When a tree's wound penetrates through the bark and into the sapwood, the tree secretes a resin. Myrrh gum, like frankincense, is such a resin. When people harvest myrrh, they wound the trees repeatedly to bleed them of the gum. Myrrh gum is waxy and coagulates quickly. After the harvest, the gum becomes hard and glossy. The gum is yellowish and may be either clear or opaque. It darkens deeply as it ages, and white streaks emerge.
History: The trunk of the myrrh bush/tree exudes a natural oleoresin that hardens into what is classified as reddish brown “Tears”. Native collectors make incisions into the trees in order to increase the yield. Myrrh has been used for centuries as an ingredient in incense, perfumes, and for embalming and fumigations in Ancient Egypt. The crypt of the Church of Saint Demetrius has a stone pool for myrrh. In folk tradition it was used for muscular pains and in rheumatic plasters.
Called mo yao in China, it has been used since at least 600B.C. primarily as a wound herb and blood stimulant. Gerard said of Myrrh' the marvelous effects that it worked in new and green wounds were here too long to set down...' Myrrh oil, distilled from the resin, has been used since ancient Greek times to heal wounds.
Blends well with: Bergamot, chamomile, clove, cypress, eucalyptus lemon, frankincense, geranium, grapefruit, jasmine, juniper, lavender, lemon, neroli, palmarosa, patchouli, pine, rose, rosemary, sandalwood, tea tree, vetiver, ylang ylang.Color: Dark Brown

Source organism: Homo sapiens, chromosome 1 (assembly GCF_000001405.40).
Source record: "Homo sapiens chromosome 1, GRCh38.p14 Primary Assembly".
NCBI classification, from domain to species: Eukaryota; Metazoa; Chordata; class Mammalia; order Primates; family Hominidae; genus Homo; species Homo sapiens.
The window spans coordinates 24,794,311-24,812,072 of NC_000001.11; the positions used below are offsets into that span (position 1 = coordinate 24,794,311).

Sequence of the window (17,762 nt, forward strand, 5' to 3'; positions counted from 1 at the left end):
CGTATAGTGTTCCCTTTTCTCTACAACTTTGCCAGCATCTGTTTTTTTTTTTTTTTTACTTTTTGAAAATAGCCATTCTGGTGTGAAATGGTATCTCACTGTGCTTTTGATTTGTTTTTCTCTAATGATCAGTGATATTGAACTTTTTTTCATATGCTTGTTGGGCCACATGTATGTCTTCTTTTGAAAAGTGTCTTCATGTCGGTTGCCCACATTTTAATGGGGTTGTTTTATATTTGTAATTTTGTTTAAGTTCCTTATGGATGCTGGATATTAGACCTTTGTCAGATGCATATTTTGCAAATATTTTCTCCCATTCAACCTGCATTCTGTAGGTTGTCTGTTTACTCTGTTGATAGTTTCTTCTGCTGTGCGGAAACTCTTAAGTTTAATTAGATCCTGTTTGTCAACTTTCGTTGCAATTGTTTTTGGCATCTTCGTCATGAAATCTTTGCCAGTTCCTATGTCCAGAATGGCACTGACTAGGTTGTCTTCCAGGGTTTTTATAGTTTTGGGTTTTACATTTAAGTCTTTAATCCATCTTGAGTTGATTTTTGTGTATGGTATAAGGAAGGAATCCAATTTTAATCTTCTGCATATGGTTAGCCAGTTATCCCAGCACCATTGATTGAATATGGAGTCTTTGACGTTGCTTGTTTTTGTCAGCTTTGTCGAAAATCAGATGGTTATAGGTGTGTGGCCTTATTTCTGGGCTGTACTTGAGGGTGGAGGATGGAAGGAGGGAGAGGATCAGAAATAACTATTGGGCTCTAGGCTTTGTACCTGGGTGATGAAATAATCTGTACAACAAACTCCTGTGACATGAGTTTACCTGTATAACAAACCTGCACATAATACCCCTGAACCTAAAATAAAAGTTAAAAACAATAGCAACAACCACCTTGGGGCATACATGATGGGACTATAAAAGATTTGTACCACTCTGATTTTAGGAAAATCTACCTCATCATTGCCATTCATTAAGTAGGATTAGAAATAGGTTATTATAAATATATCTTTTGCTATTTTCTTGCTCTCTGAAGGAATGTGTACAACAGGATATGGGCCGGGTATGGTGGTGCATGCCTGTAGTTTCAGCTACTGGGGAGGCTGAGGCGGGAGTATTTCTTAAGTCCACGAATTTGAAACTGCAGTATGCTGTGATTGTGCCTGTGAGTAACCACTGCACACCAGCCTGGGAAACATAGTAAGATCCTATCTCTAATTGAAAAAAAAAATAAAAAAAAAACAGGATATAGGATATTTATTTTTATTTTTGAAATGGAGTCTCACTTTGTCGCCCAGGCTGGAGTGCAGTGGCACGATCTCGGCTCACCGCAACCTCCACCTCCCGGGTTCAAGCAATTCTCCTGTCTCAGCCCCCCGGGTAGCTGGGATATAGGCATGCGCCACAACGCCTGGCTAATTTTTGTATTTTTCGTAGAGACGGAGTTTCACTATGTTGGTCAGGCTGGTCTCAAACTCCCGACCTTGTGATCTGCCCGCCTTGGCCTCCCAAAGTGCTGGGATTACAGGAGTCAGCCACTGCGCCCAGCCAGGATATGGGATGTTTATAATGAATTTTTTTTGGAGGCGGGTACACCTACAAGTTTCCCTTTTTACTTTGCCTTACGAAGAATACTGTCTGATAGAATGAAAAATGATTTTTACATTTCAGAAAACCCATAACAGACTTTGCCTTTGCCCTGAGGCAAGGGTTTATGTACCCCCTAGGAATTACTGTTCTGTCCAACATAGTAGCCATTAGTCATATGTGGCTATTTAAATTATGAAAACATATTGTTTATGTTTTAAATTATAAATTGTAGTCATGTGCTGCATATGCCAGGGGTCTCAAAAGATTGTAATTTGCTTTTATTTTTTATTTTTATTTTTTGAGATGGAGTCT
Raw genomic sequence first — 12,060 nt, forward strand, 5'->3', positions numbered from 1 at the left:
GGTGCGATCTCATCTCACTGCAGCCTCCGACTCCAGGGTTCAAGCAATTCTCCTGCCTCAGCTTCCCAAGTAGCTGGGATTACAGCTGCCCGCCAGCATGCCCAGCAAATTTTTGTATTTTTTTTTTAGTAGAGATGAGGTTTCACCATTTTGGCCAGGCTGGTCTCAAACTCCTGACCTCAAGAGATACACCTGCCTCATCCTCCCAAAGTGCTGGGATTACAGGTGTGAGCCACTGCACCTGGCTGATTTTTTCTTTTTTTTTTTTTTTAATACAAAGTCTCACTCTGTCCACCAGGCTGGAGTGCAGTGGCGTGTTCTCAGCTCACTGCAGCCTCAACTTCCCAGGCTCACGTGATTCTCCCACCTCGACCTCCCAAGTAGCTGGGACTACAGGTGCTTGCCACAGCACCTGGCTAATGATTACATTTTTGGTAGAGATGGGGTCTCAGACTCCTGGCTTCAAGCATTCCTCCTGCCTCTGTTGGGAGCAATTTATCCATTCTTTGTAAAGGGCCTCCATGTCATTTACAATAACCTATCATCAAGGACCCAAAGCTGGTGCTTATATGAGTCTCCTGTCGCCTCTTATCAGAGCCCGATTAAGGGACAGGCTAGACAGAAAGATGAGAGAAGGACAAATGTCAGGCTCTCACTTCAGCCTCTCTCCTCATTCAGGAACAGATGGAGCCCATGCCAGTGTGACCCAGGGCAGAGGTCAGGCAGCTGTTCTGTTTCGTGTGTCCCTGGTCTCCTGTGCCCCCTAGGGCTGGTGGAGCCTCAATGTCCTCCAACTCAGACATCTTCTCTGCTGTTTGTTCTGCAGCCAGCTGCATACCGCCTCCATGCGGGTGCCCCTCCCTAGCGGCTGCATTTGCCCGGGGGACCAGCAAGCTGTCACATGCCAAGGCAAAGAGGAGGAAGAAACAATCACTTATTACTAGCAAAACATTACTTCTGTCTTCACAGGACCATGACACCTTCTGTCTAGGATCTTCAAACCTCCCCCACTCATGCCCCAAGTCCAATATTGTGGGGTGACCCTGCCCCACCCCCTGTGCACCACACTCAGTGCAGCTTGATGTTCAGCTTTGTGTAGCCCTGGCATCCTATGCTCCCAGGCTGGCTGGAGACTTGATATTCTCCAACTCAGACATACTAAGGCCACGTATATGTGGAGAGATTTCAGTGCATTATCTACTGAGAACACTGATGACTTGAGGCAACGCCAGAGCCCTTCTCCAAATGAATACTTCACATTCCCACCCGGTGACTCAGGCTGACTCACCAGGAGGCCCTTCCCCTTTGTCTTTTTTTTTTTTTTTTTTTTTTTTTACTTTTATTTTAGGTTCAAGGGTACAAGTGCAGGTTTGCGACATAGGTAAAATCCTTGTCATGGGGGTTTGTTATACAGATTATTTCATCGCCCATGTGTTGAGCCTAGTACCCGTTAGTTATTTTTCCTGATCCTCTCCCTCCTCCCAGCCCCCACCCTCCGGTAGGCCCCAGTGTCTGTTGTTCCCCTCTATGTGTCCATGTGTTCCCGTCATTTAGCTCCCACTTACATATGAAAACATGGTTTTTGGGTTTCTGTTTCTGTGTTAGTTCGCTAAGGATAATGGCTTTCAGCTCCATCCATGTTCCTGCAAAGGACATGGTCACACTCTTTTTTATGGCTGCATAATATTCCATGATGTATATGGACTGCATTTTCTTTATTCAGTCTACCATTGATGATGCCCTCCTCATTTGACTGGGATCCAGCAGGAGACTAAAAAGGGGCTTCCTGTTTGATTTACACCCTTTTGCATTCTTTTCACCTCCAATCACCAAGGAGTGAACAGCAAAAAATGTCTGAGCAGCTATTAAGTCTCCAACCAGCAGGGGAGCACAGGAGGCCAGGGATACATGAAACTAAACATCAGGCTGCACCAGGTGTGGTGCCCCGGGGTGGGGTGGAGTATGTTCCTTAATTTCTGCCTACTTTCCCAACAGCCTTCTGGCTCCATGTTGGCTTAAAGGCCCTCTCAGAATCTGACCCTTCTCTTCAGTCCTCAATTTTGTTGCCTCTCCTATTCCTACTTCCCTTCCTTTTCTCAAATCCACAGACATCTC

Aroma: Myrrh essential oil has a warm, earthy, woody, rich, spicy balsamic odour.
Common Uses: Myrrh is thought to enhance spirituality, and is a key ingredient in Anarres' Three Kings Oil and Spirit incense as it opens doors to other realms. Aromatherapists use it as an aid in meditation or before healing. Its actions are characterized as the following: antimicrobial, antifungal, astringent and healing, tonic and stimulant, carminative, stomachic, anticatarrhal, expectorant, diaphoretic, vulnerary, locally antiseptic, immune stimulant, bitter, circulatory stimulant, anti-inflammatory, and antispasmodic. Anticatarrhal, antifungal, anti-inflammatory, antimicrobial, antiseptic, antispasmodic, antiviral, astringent, carminative, cicatrisant, emmenagogue, expectorant, fungicidal, sedative, stomachic, tonic, uterine, vulnerary.
Possible Uses: Amenorrhea, athlete's foot, bronchitis, chapped skin, dysmenorrhea, gums, halitosis, hemorrhoids, itching, mouth, ringworm, toothache. [Julia Lawless, The Illustrated Encyclopedia of Essential Oils (Rockport, MA: Element Books, 1995), 56-65.]
Constituents: Heerabolene, limonene, dipentene, pinene, eugenol, cinnamaldehyde, cuminaldehyde, cadinene. [Julia Lawless, The Illustrated Encyclopedia of Essential Oils (Rockport, MA: Element Books, 1995), 125.]
Cautions: Myrrh can be possibly toxic in high concentrations, and should not be used during pregnancy.
Safety Information: Mildly toxic when taken internally (no essential oil should be taken internally without the guidance of a qualified aromatherapy practitioner). [Robert Tisserand, Essential Oil Safety (United Kingdom: Churchill Livingstone, 1995), 208.]
Lawless reports that it may be toxic in high concentration and that it should be avoided during pregnancy. [Julia Lawless, The Illustrated Encyclopedia of Essential Oils (Rockport, MA: Element Books, 1995), 125.]